Scripps has agreed to acquire one of the choice station groups on the block, snagging the McGraw-Hill batch for $212 million in cash. The group includes ABC affiliates KMGH Denver, WRTV Indianapolis, KGTV San Diego, and KERO Bakersfield, Calif., along with low-power Azteca America affiliates in San Diego, Bakersfield, Denver, and Colorado's Fort Collins and Colorado Springs. TVSpy: Scripps owns six ABC-affiliated stations: WXYZ in Detroit; WEWS in Cleveland; WCPO in Cincinnati; KNXV in Phoenix; WFTS in Tampa, Fla.; and WMAR in Baltimore. Scripps also has three NBC affiliates: Kansas City (KSHB); West Palm Beach, Fla. (WPTV); and Tulsa, Okla. (KJRH); as well as independent station KMCI in Lawrence, Kan.
Hearst Magazines Boss: We've Made Giant Strides Toward Becoming 'The Magazine Company Of The Future' (Poynter / Romenesko)
In a letter sent Monday morning to all Hearst Magazines employees, president David Carey says Tuesday's HGTV Magazine tryout "is a testament to our conviction that every sector, every corner of the magazine industry, and every part of our company, is ripe for fresh thinking," and that "our philosophy that risk is necessary for both growth and continued success remains one of our core beliefs." Adweek: Hearst has raided Meredith's magazine unit for a senior integrated sales executive, Maureen Polo.
Forbes, Legends Of The Fall (Adweek)
Stewart Pinkerton's new book, The Fall of the House of Forbes, reveals a lot about the magazine's history -- including the fact that its longtime publisher, Malcolm Forbes, died from suicide, and not heart failure, as reported. But the real story here is about a nearly century-old institution that splintered in the face of technological change and financial recession.
A new trade association aims to unite independent hyperlocal publishers around common business interests and offer services that small publishers may not have access to on their own, such as health insurance.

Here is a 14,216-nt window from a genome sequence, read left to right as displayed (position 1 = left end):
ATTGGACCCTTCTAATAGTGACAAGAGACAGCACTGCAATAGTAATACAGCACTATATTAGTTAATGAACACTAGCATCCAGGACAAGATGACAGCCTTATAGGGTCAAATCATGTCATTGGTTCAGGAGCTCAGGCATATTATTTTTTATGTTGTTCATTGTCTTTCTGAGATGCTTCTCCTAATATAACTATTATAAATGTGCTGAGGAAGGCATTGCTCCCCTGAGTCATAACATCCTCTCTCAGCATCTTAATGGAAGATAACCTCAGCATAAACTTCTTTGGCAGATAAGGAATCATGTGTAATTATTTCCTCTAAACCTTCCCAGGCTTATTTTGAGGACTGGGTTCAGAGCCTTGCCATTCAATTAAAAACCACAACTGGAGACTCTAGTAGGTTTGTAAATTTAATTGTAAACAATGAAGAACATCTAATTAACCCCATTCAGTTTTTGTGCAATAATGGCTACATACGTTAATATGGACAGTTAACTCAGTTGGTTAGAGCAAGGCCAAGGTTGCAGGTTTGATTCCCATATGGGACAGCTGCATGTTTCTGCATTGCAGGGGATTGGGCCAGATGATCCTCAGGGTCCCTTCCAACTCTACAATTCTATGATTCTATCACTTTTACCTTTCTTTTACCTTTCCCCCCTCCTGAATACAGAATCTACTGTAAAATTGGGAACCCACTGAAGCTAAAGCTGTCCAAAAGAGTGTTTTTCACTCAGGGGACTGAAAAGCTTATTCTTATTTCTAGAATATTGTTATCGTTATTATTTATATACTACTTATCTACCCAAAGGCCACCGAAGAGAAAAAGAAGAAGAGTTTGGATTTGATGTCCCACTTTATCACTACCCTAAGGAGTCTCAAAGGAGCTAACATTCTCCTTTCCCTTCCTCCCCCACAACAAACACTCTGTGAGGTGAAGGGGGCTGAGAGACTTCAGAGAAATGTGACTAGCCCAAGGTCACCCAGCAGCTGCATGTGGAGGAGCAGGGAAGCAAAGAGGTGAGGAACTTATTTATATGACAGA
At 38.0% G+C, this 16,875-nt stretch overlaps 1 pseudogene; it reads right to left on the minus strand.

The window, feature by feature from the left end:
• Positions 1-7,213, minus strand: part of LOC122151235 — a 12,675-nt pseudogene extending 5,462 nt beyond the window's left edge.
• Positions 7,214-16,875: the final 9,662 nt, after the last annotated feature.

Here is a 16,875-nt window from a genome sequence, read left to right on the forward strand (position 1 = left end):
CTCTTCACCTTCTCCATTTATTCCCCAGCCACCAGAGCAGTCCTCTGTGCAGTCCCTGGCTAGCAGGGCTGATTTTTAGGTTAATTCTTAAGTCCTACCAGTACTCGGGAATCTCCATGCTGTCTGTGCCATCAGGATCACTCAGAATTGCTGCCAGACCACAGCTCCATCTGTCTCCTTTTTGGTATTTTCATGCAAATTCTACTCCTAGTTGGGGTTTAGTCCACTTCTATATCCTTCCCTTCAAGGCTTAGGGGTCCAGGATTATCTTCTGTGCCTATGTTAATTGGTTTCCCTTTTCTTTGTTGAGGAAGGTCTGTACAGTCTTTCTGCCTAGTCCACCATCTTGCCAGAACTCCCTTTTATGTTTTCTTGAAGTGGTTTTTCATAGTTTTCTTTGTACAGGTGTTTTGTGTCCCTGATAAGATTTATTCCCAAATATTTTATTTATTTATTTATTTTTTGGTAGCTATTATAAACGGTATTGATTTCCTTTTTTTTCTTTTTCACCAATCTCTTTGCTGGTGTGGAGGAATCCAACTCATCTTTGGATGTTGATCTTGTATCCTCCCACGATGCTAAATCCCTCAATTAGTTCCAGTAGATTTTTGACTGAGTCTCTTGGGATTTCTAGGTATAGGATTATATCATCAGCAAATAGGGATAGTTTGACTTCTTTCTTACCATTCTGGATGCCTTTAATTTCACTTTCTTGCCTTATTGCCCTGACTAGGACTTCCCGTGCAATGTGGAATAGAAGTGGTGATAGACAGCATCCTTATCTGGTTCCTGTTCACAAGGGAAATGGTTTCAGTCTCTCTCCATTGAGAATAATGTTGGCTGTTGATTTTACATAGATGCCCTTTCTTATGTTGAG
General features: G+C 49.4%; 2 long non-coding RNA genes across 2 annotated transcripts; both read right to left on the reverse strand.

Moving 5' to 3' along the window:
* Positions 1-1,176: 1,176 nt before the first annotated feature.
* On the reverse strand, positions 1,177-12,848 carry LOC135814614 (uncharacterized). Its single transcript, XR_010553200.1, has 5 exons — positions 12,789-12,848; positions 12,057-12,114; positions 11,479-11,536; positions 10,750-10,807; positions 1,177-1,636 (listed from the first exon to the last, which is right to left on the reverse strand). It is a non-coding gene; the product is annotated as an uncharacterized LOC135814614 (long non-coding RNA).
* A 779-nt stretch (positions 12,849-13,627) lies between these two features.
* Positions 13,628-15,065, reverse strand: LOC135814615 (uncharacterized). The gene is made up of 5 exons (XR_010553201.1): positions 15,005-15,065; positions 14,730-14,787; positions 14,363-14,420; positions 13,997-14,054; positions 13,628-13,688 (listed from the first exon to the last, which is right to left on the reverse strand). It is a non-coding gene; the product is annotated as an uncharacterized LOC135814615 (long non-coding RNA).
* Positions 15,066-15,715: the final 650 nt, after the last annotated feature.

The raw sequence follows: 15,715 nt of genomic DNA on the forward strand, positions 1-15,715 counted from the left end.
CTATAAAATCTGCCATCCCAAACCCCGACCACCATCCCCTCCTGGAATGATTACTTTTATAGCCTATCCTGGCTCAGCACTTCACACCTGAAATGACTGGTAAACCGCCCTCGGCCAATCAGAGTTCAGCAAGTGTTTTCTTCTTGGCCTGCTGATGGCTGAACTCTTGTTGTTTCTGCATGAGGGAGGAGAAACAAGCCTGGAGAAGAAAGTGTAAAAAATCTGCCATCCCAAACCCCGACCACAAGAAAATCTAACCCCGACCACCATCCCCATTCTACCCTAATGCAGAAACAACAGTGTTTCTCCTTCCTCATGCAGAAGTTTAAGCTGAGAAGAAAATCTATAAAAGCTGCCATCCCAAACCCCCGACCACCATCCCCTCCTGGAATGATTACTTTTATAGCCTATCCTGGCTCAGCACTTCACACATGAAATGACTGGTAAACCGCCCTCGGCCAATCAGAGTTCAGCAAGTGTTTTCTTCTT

MG Siegler Will Become Our Apple Columnist, And Join CrunchFund As A VC (TechCrunch)
When I first reached out to MG Siegler to join TechCrunch two-and-a-half years ago, I knew he was an amazing talent who could help cement our place as the premier technology blog on the Internet. Over the past few months, a lot of venture capital firms have been trying to hire him, as well. This time, the lure was too great. He decided to change careers and will become a VC, just like Michael Arrington. In fact, Michael is the one who is hiring him as a general partner at the CrunchFund (beating out offers from several other top-tier VC firms MG was considering). But MG will be the first to tell you that his decision to become a VC predates all the recent drama around Michael leaving TechCrunch. paidContent: Arrington's CrunchFund raise, which included $10 million from TechCrunch owner AOL and $10 million from investors TechCrunch covers, set off the chain events that led to him leaving AOL and TechCrunch; public drama with AOL CEO Tim Armstrong and Arianna Huffington; columnist Paul Carr quitting and getting an investment from Tony Hsieh for a Las Vegas startup; Arrington writing as an "unpaid" blogger (with that $20 million fund) at his new Uncrunched; and so on. parislemon: Siegler: "In the midst of my venture meetings, CrunchFund became a reality. Given that Mike knew my interest in venture, we started talking -- again, before the drama started. Then the shit hit the fan. But in many ways, that made any decision to leave TechCrunch harder. It was something I had worked hard to build with everyone else over the past few years. I didn't want to see it weakened any further. None of us did. With that in mind, I was also able to keep the dialogue open with TechCrunch, and we figured out a way for me to keep doing what it is that I do best -- the Apple beat -- while also pursuing this new career."
DealBook Grabs Will Alden From The Huffington Post (NY Observer)
The New York Times' DealBook, edited by the poachable Andrew Ross Sorkin, has poached William Alden from The Huffington Post Business vertical.